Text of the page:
Senate GOP Refuses Floor Debate of Renewable Energy Tax Credits
[social_buttons]For the fourth time this summer alone, Senate Republicans have blocked any formal consideration of extending renewable energy tax credits. The 51-43 vote on Wednesday to invoke cloture on S.3335 fell nine short of the 60 needed to begin floor debate (a ‘Yea’ vote indicating support for the bill and/or willingness to debate it). Although Democrats Obama, McCaskill, Rockefeller, and Kennedy did not record votes, the motion still lacked the necessary support for passage.
Renewable energy investment and production tax credits are set to expire at the end of this year and it is argued by many that passage of the credits is essential to fledgling (and still relatively expensive) solar, wind and geothermal industries.
Senate leaders had hoped that since they padded the bill with titles to extend tax breaks for teachers, businesses and parents, they would be able to muster the support of a couple more Republicans needed for its passage. But only four Senators crossed the aisle to vote with the Democrats: Susan Collins and Olympia Snow of Maine, Elizabeth Dole of North Carolina, and Gordon Smith of Oregon.
Fiscal philosophy or political expedience?
Many Republicans frame their position as opposition of new tax increases to pay for certain parts of the package. But the real sticking point for Republicans, they will argue, is that these ‘energy bills do nothing to promote energy.’ In other words, Senate Republicans refuse to consider extending tax breaks for renewables until they have legislation that will increase oil drilling and exploration on the outer continental shelf and elsewhere.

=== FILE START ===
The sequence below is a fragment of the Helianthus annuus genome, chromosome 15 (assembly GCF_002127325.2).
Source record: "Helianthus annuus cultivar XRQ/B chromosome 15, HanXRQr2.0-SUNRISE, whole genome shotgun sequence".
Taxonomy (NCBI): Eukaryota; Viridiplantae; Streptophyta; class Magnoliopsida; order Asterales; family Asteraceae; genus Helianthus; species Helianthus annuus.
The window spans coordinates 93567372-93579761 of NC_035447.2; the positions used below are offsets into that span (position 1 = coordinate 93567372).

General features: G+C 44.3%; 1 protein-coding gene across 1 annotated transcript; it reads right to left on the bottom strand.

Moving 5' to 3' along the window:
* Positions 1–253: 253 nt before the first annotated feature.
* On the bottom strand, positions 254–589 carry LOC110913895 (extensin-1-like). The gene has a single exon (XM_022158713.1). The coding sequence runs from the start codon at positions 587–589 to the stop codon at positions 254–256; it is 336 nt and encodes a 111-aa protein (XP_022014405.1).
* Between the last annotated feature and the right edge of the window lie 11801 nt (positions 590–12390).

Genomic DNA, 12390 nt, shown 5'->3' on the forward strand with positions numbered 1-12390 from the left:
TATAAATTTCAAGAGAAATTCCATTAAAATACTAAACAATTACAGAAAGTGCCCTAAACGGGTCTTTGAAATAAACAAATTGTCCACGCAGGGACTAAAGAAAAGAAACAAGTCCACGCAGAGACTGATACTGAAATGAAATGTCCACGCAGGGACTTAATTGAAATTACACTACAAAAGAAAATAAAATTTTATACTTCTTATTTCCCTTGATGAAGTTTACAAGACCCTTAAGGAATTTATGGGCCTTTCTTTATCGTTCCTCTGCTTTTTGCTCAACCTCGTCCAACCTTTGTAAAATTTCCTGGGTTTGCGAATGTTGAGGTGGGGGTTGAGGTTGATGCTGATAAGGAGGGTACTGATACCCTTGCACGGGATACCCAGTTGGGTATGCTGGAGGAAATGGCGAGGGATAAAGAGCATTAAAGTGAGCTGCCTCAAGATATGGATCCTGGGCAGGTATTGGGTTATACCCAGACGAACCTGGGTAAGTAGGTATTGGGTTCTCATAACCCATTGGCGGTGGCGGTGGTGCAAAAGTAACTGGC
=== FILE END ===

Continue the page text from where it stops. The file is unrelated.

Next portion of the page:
According to reports, to attract more Republicans, Senate Finance Committee Chairman Max Baucus (D-MT) added new provisions to this version to give tax breaks to those hit by natural disasters in the Midwest and elsewhere and to require private insurance plans to offer mental health benefits equal to other medical benefits under their coverage. The bill would have also injected $8 billion to the federal highway trust fund to make up for an anticipated shortfall next year.
The Baucus package would have covered the cost of the tax breaks by raising some $54 billion over 10 years by preventing hedge fund managers and others from deferring certain overseas profits and by delaying a tax break for multinational corporations.
- “Let’s Try This Again: Senate to Vote on Renewables”
- “Senator Attacks Solar Energy Industry”
- “Senate to Vote on Renewables as Early as Today”
- “Senate Passes Renewable Energy Tax Credits. Shouldn’t I be More Excited?”
- “Transmission Politics Holds Up Commercial-Scale Solar”
Table: U.S. Senate